Sermons

Summary: B Proper 5, 2021.

Psalm 138:1-8; Genesis 3:8-15; Psalm 130:1-8; 2 Corinthians 4:13-18, 2 Corinthians 5:1; Mark 3:30-35.

(A) Psalm 138:1-8.

In Psalm 138:1, David praises the LORD.

1st, his praise is wholehearted (cf. Psalm 9:1; Psalm 86:12-13; Psalm 103:1-2; Psalm 111:1).

2nd, it is ‘in the face of’ (to use a contemporary term) all other would-be or otherwise imaginary ‘gods’ (cf. Psalm 95:3; Psalm 96:4).

Psalm 138:2.

1st, like Daniel after him (Daniel 6:10), the Psalmist bows down and worships towards the holy temple (or tabernacle) of the LORD. That would be the place where the Ark of the Covenant was to be found, and all that that represents (i.e. the presence of God among His people). Thereby he affirms the sovereignty of the LORD God of Israel alone.

When we have a right ‘fear’, or reverence, of the LORD (Psalm 5:7); we can indeed ‘lift our hands’, with pleas and cries for help, toward His ‘most holy sanctuary’ (Psalm 28:2; cf. 1 Kings 8:29-30). Yet now we worship through Jesus: One ‘greater than the Temple’ (Matthew 12:6; cf. Hebrews 10:19-22)!

2nd, the Psalmist praises “the Name” of the LORD. The Name YHWH speaks of the One who was, and is, and is to come (cf. Revelation 1:8). The Name Jesus tells us that YHWH saves, and Jesus is so named ‘for He will save His people from their sins’ (Matthew 1:21).

3rd, David praises the LORD for His steadfast love and faithfulness (cf. Psalm 115:1), and most specifically for the reliability of His Word. Jesus indicated that not a dot of God’s Word will fail, but all will be accomplished (Matthew 5:18). Heaven and earth will pass away, but Jesus’ words will not (Matthew 24:35)!

Psalm 138:3. The LORD answers prayer!

1st, in the day that David cried out, “the LORD answered” him (cf. Psalm 18:6; Psalm 34:4-6; Isaiah 65:24).

2nd the LORD gives us strength (cf. Isaiah 41:10; 1 Peter 5:10). Sometimes it is His strength even in the midst of our weakness (2 Corinthians 12:8-9; cf. Ephesians 6:10; Philippians 4:13).

In Psalm 138:4 it appears that, in response to the call of Psalm 2:10-12, the “kings of the earth” are at last yielding to Jesus (cf. Psalm 72:11; Psalm 102:15).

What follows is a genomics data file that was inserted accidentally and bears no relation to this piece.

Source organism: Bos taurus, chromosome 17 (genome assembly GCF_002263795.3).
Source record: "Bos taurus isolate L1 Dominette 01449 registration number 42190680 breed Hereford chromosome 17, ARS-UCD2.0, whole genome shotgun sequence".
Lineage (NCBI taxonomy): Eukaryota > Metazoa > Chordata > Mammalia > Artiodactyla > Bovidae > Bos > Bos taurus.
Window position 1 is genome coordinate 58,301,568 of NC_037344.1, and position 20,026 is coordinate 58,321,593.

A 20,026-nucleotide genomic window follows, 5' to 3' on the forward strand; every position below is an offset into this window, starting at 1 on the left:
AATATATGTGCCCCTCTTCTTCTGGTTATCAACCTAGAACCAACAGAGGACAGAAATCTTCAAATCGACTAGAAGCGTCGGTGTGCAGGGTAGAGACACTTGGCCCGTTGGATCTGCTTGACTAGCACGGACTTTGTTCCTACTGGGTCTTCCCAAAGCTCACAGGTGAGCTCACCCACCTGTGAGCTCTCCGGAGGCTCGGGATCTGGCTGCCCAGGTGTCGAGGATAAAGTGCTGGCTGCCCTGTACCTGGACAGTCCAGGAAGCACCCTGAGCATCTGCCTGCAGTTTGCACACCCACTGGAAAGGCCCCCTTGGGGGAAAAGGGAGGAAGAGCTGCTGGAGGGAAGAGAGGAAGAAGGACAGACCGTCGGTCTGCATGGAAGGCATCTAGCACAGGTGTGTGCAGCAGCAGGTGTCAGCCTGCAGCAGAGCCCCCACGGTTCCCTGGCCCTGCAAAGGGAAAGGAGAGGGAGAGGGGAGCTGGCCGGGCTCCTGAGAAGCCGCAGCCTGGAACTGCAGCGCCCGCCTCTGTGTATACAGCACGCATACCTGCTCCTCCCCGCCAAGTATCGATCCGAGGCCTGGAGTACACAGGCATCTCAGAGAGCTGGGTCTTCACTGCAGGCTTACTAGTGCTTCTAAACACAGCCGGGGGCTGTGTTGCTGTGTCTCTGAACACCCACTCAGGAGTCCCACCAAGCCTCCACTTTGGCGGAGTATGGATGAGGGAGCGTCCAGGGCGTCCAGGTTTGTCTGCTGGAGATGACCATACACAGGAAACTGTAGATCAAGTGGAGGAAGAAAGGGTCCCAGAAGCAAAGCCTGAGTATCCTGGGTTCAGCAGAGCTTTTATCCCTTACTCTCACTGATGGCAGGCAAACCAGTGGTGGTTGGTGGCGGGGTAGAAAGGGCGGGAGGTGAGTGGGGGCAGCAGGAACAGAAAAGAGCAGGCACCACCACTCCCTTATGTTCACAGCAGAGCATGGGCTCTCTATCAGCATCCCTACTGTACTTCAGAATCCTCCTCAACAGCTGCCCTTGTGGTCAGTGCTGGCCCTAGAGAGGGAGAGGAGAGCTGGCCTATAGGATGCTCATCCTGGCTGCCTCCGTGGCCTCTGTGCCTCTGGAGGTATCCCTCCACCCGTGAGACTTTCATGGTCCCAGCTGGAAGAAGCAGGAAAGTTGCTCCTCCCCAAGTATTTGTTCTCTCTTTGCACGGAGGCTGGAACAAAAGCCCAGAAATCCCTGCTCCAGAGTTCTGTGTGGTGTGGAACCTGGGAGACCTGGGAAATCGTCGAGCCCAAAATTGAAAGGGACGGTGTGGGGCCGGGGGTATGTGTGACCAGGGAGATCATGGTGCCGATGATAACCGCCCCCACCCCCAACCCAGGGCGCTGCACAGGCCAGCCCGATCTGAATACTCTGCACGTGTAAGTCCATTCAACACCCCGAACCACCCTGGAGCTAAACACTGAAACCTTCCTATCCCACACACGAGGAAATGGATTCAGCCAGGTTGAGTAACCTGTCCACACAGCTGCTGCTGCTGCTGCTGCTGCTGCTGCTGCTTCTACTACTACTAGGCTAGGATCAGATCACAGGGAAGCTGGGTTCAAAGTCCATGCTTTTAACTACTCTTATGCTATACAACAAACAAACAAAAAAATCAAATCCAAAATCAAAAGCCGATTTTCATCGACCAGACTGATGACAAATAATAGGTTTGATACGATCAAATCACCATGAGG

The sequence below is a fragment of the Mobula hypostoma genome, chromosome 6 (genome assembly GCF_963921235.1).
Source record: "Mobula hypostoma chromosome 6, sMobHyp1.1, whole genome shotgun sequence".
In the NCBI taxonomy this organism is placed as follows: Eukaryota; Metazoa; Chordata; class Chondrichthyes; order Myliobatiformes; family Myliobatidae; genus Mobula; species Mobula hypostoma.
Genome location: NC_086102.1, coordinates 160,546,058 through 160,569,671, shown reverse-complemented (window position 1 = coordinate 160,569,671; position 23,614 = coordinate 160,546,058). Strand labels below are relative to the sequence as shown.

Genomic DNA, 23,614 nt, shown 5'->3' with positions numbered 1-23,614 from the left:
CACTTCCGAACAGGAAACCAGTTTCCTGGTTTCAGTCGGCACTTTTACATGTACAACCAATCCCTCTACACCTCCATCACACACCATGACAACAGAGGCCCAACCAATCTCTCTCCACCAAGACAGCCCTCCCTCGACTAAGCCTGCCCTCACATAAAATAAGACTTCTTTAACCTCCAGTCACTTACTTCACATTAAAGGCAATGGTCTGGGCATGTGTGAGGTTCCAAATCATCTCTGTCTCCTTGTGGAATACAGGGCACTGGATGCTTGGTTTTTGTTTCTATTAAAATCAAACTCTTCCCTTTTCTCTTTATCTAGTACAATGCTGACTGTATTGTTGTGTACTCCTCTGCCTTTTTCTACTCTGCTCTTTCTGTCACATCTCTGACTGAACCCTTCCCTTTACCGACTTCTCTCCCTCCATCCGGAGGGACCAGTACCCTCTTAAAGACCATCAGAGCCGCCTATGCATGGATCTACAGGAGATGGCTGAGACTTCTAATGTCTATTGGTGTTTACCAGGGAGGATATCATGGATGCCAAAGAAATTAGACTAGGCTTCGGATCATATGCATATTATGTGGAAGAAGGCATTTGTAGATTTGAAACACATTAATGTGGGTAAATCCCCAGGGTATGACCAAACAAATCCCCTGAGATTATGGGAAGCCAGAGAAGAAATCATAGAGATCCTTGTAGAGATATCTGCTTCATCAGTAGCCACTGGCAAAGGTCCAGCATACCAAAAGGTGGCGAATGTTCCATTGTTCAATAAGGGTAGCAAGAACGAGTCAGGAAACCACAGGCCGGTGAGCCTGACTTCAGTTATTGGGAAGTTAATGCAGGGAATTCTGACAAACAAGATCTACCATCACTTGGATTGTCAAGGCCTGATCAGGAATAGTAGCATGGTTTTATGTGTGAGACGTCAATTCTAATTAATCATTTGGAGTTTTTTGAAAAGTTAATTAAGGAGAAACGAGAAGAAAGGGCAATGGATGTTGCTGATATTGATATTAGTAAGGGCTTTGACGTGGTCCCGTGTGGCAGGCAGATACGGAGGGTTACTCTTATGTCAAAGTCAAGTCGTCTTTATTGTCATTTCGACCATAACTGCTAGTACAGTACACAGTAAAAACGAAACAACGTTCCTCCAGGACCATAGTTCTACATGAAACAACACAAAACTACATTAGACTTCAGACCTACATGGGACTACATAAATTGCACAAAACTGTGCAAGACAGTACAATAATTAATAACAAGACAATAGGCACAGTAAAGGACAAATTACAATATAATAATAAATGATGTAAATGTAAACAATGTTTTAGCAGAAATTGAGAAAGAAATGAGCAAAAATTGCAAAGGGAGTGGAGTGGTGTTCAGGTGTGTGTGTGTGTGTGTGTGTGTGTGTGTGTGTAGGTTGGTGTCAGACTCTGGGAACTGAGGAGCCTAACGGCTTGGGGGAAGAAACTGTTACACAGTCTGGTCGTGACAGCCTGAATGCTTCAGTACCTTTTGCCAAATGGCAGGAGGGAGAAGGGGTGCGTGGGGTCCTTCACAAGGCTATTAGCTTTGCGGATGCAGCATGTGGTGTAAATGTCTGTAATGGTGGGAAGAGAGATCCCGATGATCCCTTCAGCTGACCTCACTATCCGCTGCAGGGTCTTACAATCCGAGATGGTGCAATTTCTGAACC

In Isaiah, kings appear as foster-fathers and wet-nurses to the Church (Isaiah 49:23; Isaiah 60:16). In Revelation 21:24, kings bring their glory and honour to the new Jerusalem. In the meantime, we should continue to pray that the LORD’s “words” will be heard in the corridors of power (cf. 1 Timothy 2:1-2).

Psalm 138:5.

1st, the kings yield their sovereignty to YHWH, celebrating “the ways of the LORD.” Jesus is the Way (John 14:6), and there is no other name under heaven whereby we must be saved (Acts 4:12).

2nd, “the glory of the LORD” represents His reign (cf. Psalm 24:10; Psalm 145:11-12).

In Psalm 138:6, we see the LORD setting things the right side up. He exalts the lowly and puts down the proud (cf. Luke 1:51-53; James 4:6). This is what makes His kingdom so superior.

Psalm 138:7.

1st, “Though I walk in the midst of trouble” reminds us of the ‘Valley of the Shadow of Death’ in Psalm 23:4. There David feared no evil, because the presence of the LORD was with him; His rod and staff to comfort him. Here David visualises the LORD’s hand stretched out against his enemies. The enemies of God’s people are the enemies of God and will not prevail! The LORD is with us to “revive” (i.e. “give life”) and to “save” (and all that that means). ‘If God be for us, who can be against us?’ (Romans 8:31).

2nd. David had prayed: ‘Deliver me, O my God, out of the hand of the wicked, out of the hand of the unrighteous and cruel man’ (Psalm 71:4). Here (in Psalm 138:7) we see God “stretching out His hand”, just as Jesus stretched out His hands on the Cross. In Psalm 71:20, incidentally, the strength of our hope to be ‘revived’ is found in the resurrection of our Lord Jesus Christ!

Psalm 138:8.

1st. David had cried out to God Most High ‘who performs (all things) for me’ (Psalm 57:2). Now the Psalmist confidently asserts, “THE LORD WILL PERFECT (THAT WHICH) CONCERNS ME.” His covenant faithfulness (cf. Psalm 138:2) guarantees it. This is echoed in the New Testament hope of God working ‘all things for good’ for the good of His people (Romans 8:28).

2nd, “Do not forsake the work of Your hands” means, ‘since I am in Your hands, I shall trust you not to drop me!’ It is a petition of faith which anticipates a good result. ‘HE WHO HAS BEGUN A GOOD WORK IN YOU WILL PERFORM IT UNTIL THE DAY OF JESUS CHRIST’ (Philippians 1:6).

(B) Genesis 3:8-15.

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